"Another great example of free press can be found in the Euphrat Museum of Art at De Anza College where I am a work-study intern. They have all kinds of art shows that reflect parts of American life and history that aren’t often mentioned in the regular media… Community art museums like the Euphrat Museum are very important to have because here artists can express themselves freely and sometimes reflect another side of life that isn’t often mentioned in newspapers or on commercial television. This is an important part of democracy — the freedom to show, see, and talk about all kinds of artwork, ideas, and events."
|De Anza student Trang Tran, in a political science essay
Oct. 21- Dec. 5, 2013
Open Monday - Thursday, 10 a.m. - 3 p.m., during exhibitions.
Open Saturday, Nov. 2, 10 a.m. - 1 p.m., with a Community Art Station.
Closed Monday, Nov. 11 for Veterans Day.
Open to tour groups by appointment.
Reception with artists: Wednesday, Nov. 13, 5:30 - 7:30 p.m., with a performance by De Anza's Ballet Folklorico group.
Visiting Artist Presentations with Titus Kaphar, Nov. 13, 11:30 a.m. - 12:20 p.m. and 12:30 - 1:20 p.m. in the Visual & Performing Arts Center Theater (VPA 115).
The Third Thursday Film Festival presents the Created Equal: America's Civil Rights Struggle
film series from
6 - 8 p.m. at the Euphrat on the following dates: Oct. 17 - The Loving Story, Nov. 21 - Freedom Riders, and Dec. 12 - Slavery by Another Name. Join us for an evening of film and dialogue.
First Thursdays open mic nights: Oct. 3, Nov. 7, and Dec. 5, 5 - 7 p.m. at the Euphrat.
Making Space explores physical, cultural, and historic space. Artists include Ben Alexy, Barbara Boissevain, Elizabeth Catlett, Lee Crowley, Art Hazelwood, David Huffman, Juliana Kang-Robinson, Titus Kaphar, H. Lenn Keller, Sylvia Rios, Mike Sanchez, Tracey Snelling, and Cristina Velazquez, with Lewis Batros' sculpture of the Cyrus Cylinder.
Special projects include Basketball Pyramid, No GPS in the CTZ (Critical Thinking Zone), and What Can I Do Now? with De Anza students from Puente, Sankofa Scholar, Color & Design, Intermediate Drawing, Gallery & Exhibition Design, and Internship in Art classes.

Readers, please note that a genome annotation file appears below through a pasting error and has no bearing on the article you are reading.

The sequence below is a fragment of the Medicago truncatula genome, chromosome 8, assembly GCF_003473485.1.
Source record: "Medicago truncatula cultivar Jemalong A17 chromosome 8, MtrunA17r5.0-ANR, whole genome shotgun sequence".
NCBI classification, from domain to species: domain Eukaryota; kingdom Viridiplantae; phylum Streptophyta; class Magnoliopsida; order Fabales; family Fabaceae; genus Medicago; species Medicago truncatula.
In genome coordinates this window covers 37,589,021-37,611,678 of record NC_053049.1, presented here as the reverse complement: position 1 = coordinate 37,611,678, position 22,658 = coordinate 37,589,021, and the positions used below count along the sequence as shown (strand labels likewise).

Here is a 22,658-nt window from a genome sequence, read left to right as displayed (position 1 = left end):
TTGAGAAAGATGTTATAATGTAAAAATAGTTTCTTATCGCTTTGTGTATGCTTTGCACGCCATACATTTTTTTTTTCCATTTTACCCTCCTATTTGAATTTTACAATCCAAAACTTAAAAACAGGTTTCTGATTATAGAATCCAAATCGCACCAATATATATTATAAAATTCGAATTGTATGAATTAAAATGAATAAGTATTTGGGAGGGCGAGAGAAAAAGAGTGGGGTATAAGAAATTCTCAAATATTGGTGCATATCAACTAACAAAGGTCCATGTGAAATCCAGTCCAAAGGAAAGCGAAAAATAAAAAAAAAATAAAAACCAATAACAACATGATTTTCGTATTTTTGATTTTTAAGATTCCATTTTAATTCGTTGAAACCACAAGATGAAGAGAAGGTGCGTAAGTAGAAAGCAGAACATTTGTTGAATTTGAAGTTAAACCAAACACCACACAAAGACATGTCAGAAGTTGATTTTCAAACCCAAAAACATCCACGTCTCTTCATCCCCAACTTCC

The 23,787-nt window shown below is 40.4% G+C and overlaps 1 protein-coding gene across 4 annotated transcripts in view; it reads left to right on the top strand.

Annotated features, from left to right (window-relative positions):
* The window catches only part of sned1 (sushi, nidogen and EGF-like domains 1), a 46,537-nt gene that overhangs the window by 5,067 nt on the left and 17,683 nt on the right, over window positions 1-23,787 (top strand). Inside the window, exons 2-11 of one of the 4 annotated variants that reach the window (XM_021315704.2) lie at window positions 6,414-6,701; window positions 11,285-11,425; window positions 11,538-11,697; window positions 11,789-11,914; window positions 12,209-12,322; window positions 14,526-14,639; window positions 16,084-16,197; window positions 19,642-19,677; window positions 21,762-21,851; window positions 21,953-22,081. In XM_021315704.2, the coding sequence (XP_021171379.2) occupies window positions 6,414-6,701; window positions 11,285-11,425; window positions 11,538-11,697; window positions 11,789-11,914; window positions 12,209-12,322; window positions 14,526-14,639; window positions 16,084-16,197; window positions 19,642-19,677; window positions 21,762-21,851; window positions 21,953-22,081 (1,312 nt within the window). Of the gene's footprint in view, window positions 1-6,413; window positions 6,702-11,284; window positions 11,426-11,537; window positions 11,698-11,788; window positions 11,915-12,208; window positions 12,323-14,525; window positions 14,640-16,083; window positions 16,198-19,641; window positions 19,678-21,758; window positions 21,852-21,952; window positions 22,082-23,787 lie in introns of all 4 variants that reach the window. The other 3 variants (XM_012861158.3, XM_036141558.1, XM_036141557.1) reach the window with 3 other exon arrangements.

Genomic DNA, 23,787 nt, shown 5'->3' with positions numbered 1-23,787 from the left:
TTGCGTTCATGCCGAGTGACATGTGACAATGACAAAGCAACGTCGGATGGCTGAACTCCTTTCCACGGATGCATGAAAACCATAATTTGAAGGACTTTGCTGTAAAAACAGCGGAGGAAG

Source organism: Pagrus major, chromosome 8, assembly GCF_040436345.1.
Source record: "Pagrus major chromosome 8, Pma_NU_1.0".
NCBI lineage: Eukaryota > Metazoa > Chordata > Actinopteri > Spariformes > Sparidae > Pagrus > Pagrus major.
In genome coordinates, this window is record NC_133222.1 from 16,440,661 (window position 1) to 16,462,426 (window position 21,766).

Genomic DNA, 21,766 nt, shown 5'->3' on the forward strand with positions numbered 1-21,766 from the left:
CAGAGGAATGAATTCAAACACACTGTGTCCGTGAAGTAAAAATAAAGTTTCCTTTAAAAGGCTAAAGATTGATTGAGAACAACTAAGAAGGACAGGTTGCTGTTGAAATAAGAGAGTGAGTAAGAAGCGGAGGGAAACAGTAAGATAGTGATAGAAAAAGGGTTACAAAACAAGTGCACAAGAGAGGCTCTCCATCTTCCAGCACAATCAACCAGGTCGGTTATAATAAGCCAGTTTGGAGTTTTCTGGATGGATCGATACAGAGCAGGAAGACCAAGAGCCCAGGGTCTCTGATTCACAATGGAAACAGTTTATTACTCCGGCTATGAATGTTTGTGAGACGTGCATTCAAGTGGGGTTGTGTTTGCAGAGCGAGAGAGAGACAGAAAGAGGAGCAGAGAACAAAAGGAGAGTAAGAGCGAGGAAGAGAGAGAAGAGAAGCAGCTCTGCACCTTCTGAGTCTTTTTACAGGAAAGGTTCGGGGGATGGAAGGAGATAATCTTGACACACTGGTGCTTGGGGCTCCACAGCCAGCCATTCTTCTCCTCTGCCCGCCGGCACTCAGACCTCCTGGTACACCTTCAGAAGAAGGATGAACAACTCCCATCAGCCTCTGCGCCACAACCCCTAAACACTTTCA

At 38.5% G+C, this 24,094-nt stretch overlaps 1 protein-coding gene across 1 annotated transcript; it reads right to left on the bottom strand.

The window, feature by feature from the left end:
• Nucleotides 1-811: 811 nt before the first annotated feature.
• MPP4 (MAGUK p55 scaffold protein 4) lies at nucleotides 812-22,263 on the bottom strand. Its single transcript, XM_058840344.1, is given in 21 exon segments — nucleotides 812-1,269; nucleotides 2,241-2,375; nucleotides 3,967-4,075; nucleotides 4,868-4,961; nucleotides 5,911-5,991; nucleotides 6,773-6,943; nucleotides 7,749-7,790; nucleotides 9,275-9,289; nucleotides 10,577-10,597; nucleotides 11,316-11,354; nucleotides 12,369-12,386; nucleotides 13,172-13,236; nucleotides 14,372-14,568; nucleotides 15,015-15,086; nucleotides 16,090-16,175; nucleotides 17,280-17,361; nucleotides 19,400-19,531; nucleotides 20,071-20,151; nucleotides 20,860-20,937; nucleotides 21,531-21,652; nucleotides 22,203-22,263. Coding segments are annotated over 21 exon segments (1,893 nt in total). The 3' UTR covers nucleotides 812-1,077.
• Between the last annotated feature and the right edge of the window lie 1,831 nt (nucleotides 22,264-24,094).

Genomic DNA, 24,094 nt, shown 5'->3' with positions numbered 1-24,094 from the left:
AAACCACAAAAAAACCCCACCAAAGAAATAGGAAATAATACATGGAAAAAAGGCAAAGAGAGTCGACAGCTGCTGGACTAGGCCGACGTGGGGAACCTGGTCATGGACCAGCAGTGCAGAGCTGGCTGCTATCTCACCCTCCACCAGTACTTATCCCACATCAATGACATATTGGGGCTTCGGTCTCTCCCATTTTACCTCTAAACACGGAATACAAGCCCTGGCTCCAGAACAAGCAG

How can our shared spaces reflect community and invite participation? What is the arc and velocity of a great basketball shot? How can we make space for everyone?
David Huffman, Faciazzle, 2012. Acrylic, oil, guache, printing ink, black light paint on canvas, 98" x 67."
David Huffman, Basketball Pyramid, 2011. 650 basketballs, wood frame, 2012, 10' x 10' x 9.'
David Huffman's Basketball Pyramid brings an iconic image from his paintings into three dimensions. Here at the Euphrat we had De Anza students from Puente, Sankofa Scholars, and Gallery Exhibition Design classes draw on the basketballs commemorating those who have inspired us to reach for our dreams.
Tracey Snelling, Zaragoza y Obregon, 2007. Mixed media, 4' x 4.'
Tracey Snelling's dioramic scale-model sculptures, Obregon y Zaragoza and Strip Mall, present two working-class urban neighborhoods in Los Angeles and Mexico. Tiny scenes within give glimpses of the lives within.
Mike Sanchez, Fountain, 2013. Photograph, 16" x 20."
Photographer and Cupertino Fine Arts Commissioner Mike Sanchez documents City of Cupertino public art and its environs. He looks at the role art plays in creating a sense of place.
H. Lenn Keller, Tree Hugger, 2010. Photograph, 20" x 30."
H. Lenn Keller's photographic series, Marginal in Nature, looks at the experience and representation of contemporary black people in nature.
De Anza Student Art Show
May 6 - June 13, 2013
Open Monday - Thursday, 10 a.m. - 3 p.m., during exhibitions.
Open Saturday May 11, 9 a.m. - 1 p.m., for New Student and Parent Open House.
Open Saturday and Sunday, May 18 and 19, 11 a.m. - 5 p.m., for Open Studios Weekend.
Closed Monday, May 27 for Memorial Day.
Open to tour groups by appointment.
Reception and Award Ceremony: Wednesday, May 22, 5:30 - 7:30 p.m.
The exhibition features paintings, drawings, mixed-media works, photography, sculpture, ceramics, furniture, and more created by students at De Anza College. The exhibition is presented in conjunction with the Arts 72 Internship in Art class.
The jurors are Kathryn Funk, curator, and Angelica Muro, Assistant Professor of Integrated Media & Photography, California State University Monterey Bay.
Sponsored by De Anza Associated Student Body, Friends of the Euphrat Museum of Art, Creative Arts Division, and the City of Cupertino.
Visit Arts & Leadership Presentations for additional events.
War & Healing
February 4 - March 21, 2013
Open Monday - Thursday, from 10 a.m. - 3 p.m. during exhibits
Open Saturday, March 2, from 10 a.m. - 1 p.m. with a Community Art Station
Closed Monday, Feb. 18
Open to tours by appointment
Reception with the artists: Wednesday, Feb. 27, from 5:30 - 7:30 p.m. with printmaking demonstrations by Diego Marcial Rios
Combat Paper workshops with co-founder Drew Cameron, Euphrat Museum of Art, March 7 and 9, from 10 a.m. - Noon. and 12:30 p.m. - 2:30 p.m.